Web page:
St Catherine’s alley was one of our favourites with rather a quaint and charming feel. One side a number of small gift shops whilst on the other unusual grave stones propped up on the alley wall. Behind the Dominican monastery and ruins, one of the city’s oldest buildings dating back to 1246.
The city has oodles of churches from Niguliste church, which houses the most important religious artworks to St Olav’s with its huge spire but the most dominant is Alexander Nevsky Cathedral located on Toompea Hill. The hill offers great views over the city as well as Toompea castle, which is now the Estonia parliament buildings. All around the Toompea are people dashing from pillar to post, as Tallinn hosts the world orienteering championship.
Once outside the centre, Tallinn feels quite different. Lots of green parks with monuments and a right mix of architecture. But given Estonia’s colourful history with Danes, Swede’s, German’s and Russian’s hardly a surprise. What does stand out are the huge ugly concrete buildings stemming back to its Russian era. Unfortunately, most just left to fade away. The song festival bowl, Pirita convent and the mighty impressive TV tower. Built in 1980, the TV tower was considered a great soviet engineering achievement but some 11 years after completion the scene of a stand off between Estonian and Russian troops. The Russian army peacefully withdrew and Estonia gained independence in 1991. The now crumbling concrete TV tower is a reminder that Estonia was not that long ago still part of The Soviet Empire.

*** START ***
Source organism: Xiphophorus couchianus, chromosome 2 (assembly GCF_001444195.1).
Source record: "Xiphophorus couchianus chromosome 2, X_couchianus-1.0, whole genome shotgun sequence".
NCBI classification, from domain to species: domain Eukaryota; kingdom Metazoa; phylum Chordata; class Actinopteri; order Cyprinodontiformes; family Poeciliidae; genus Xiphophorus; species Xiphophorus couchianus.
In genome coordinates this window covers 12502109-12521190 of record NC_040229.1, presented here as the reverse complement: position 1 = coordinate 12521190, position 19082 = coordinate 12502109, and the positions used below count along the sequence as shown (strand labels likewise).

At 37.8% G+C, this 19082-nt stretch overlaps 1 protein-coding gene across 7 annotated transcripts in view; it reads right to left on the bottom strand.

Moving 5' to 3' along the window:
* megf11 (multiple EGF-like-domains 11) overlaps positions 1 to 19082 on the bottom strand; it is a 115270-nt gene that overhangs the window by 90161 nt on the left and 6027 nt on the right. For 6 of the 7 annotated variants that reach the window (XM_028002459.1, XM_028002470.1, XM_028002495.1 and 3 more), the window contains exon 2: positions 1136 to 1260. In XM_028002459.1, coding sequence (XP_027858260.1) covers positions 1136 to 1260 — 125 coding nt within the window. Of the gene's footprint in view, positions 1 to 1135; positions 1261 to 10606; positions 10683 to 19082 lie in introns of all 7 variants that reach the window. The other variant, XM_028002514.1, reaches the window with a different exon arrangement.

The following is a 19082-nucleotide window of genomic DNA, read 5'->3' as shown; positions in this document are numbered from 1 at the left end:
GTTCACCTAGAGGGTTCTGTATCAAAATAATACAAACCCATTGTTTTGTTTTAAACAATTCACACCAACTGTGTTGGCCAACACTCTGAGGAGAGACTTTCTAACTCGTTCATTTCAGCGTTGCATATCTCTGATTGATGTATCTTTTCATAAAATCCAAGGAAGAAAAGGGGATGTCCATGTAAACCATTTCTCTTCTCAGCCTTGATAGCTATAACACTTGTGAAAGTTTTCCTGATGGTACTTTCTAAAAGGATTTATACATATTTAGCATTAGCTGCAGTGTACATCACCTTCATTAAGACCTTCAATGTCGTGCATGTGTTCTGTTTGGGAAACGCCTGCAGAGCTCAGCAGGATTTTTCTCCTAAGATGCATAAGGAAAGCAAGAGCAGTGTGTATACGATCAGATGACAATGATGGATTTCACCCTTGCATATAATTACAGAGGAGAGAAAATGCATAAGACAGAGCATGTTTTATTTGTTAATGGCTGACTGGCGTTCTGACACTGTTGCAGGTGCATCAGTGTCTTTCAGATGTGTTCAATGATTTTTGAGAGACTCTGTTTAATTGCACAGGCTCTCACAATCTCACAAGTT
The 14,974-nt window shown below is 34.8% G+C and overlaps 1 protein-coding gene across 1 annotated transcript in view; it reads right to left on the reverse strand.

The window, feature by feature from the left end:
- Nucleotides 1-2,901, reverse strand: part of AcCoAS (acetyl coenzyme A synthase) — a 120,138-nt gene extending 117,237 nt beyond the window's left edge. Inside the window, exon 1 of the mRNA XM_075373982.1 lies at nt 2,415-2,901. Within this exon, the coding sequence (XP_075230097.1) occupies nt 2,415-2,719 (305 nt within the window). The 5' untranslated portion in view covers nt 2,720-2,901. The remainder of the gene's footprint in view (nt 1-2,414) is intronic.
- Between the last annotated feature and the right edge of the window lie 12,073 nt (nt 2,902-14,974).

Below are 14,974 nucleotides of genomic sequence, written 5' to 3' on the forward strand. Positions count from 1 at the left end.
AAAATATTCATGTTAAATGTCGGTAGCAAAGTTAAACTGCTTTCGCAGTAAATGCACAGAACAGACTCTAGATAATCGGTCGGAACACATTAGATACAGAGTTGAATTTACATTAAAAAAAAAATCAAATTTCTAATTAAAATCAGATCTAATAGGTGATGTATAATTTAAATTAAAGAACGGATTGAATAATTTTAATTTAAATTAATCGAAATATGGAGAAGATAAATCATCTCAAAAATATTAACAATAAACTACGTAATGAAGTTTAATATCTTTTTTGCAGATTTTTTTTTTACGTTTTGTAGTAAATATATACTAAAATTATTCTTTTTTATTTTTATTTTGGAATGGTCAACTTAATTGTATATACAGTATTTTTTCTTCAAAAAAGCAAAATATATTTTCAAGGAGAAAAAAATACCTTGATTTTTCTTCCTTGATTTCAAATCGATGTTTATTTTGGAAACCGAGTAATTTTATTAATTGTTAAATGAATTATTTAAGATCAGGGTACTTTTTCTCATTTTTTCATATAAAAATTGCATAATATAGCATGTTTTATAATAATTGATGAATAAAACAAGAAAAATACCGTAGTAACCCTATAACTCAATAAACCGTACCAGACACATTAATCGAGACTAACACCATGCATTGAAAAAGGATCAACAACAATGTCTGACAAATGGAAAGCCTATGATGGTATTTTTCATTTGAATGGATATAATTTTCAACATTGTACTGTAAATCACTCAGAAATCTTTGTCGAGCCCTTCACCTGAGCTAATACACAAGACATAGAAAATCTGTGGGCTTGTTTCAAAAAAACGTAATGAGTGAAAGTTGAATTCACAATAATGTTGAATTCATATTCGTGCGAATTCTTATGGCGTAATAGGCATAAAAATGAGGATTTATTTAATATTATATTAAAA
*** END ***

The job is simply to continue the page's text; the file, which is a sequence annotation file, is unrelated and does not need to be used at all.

Bumble Verdict: The atmospheric old town is a wonderful myriad of cobbled alleys with plenty medieval churches, merchant houses and museums displaying the colourful history of Tallinn through the ages. Loads to see in and around Tallinn if you have the transport to zip around
Our sleepy spot: For a few nights we stayed at the secure parking spot at the side of the Olympic sailing club. Quiet and functional but not scenic.
Paid Camping GPS position N059.456666 E024.808800
Route: Helsinki to Tallinn, Estonia